Columbia University announced today the creation of a new Climate School to tackle the most urgent environmental and public health challenges facing humanity. It is the first new school in 25 years at the University.
In an email to the Columbia community, President Lee C. Bollinger wrote, “We are moving to take on in a scholarly way—as only a great university can—an area of tremendous public attention and increasing concern, as enduring as anything else we might conceive of.”
Columbia has long been at the forefront of academic discovery and involvement in issues of climate change. The new school will draw on the university’s strengths in these areas, building capacity from a hub of existing, world-class research centers and programs. These include the Earth Institute and its many centers, including the Lamont-Doherty Earth Observatory, the International Research Center for Climate and Society, the Center for Climate Systems Research, and the Center for International Earth Science Information Network.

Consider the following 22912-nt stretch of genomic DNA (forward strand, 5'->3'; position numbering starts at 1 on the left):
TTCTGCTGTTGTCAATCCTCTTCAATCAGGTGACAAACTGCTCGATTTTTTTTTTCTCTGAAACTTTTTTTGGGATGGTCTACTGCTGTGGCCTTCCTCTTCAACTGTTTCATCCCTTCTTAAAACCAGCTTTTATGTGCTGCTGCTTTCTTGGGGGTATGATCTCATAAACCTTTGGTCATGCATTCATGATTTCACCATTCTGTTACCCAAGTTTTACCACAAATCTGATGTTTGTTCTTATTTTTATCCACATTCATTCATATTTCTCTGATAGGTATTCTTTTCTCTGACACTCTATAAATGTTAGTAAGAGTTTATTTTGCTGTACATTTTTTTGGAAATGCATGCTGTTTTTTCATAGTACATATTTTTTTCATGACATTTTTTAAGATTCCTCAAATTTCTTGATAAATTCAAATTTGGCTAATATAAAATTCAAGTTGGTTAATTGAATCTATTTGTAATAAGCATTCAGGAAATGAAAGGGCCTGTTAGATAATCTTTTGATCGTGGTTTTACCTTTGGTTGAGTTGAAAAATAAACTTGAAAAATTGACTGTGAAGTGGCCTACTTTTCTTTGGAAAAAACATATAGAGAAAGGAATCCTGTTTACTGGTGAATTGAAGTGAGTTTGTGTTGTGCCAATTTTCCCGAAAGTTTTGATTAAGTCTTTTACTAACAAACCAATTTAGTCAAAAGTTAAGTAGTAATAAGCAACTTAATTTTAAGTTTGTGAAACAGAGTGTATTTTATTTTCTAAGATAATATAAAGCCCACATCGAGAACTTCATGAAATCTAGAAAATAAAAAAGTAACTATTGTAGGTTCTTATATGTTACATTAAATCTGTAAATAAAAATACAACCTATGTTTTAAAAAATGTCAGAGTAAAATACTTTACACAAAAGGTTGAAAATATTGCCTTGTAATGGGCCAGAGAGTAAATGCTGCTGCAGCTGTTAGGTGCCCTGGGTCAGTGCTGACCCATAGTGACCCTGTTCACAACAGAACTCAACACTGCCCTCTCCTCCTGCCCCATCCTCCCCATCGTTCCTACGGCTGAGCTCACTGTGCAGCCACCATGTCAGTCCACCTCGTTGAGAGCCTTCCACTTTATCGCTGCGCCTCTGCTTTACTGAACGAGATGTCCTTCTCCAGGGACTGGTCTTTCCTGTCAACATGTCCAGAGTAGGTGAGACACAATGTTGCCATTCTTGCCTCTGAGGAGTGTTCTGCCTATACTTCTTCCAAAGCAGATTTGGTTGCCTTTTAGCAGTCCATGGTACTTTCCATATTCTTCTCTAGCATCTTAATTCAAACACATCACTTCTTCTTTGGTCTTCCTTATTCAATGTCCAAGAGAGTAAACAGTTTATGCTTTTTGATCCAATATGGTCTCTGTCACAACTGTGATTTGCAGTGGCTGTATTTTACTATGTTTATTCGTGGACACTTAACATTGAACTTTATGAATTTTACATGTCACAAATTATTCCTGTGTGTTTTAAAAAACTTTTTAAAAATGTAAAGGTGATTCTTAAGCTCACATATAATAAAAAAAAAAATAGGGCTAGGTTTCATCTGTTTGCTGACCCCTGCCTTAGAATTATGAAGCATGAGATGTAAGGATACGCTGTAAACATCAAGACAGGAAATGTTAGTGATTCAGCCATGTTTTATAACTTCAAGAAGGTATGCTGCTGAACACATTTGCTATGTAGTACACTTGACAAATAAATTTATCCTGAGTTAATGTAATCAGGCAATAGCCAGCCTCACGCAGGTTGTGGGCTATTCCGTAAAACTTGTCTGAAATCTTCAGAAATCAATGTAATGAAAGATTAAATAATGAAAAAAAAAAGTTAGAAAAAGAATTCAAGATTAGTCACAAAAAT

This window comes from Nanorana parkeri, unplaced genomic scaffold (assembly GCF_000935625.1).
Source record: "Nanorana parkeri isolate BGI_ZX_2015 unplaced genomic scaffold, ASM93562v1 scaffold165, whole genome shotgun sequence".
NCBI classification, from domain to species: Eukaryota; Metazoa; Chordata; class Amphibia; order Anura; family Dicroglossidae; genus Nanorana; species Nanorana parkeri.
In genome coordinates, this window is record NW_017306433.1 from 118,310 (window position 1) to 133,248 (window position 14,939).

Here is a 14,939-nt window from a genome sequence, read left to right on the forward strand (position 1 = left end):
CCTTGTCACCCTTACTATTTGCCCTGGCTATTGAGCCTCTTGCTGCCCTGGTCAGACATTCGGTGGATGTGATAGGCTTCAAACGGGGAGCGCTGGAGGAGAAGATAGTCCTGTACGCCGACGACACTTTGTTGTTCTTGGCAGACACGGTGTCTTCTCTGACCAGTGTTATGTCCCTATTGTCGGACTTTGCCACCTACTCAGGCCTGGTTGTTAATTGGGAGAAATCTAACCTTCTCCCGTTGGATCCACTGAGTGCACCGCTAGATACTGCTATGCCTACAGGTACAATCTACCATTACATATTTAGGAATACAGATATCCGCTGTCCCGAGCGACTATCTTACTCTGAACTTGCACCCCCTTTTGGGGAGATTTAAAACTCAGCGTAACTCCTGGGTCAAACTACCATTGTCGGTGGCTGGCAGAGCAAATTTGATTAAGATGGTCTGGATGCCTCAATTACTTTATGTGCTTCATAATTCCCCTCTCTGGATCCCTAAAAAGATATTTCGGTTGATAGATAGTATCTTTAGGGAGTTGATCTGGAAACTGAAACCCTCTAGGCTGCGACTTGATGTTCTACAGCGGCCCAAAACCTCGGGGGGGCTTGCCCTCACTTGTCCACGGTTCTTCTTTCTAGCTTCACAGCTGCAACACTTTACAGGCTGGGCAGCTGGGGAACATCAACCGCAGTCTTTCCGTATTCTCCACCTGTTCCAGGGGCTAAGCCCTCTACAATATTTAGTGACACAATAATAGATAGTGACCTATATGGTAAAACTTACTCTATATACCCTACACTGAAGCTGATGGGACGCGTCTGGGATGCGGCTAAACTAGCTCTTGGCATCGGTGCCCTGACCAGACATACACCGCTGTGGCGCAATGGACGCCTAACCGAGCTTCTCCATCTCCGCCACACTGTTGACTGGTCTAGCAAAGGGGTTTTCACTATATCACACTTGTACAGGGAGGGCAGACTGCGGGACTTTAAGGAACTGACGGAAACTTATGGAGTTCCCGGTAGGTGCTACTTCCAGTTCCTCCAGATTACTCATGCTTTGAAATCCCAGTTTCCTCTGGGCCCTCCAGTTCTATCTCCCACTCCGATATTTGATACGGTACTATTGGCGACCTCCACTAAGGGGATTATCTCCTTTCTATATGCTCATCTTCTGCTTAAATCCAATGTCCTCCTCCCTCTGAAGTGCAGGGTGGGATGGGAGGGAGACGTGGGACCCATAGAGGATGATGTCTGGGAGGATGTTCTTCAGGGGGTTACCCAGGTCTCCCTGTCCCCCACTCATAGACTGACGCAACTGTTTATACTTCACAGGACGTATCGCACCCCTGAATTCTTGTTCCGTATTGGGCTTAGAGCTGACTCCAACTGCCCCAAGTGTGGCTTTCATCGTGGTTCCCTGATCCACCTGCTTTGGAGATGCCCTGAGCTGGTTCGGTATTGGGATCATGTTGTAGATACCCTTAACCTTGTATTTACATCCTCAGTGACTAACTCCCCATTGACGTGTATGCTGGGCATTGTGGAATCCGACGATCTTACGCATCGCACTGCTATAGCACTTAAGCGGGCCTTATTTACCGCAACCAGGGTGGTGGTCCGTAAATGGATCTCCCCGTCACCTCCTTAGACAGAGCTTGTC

Alex Halliday, director of the Earth Institute, is leading the effort to establish the Climate School. The Columbia Climate School will work in partnership with the deans and faculties of other schools and make use of the university’s network of Global Centers in countries around the world. It will also draw on the resources of initiatives like Columbia World Projects that are establishing partnerships to translate academic work into tangible outcomes that will benefit humanity.
President Bollinger shared the news yesterday at a United Nations meeting of university presidents in support of the UN’s Sustainable Development Goals. The event was attended by university presidents from institutions across the world and opened with remarks by Columbia Professor and Director of the UN Sustainable Development Solutions Network Jeffrey Sachs, UN Secretary General Antonio Guiterres, UN Deputy Secretary-General Amina Mohammed, President of the Rockefeller Foundation Rajiv Shah and President Bollinger.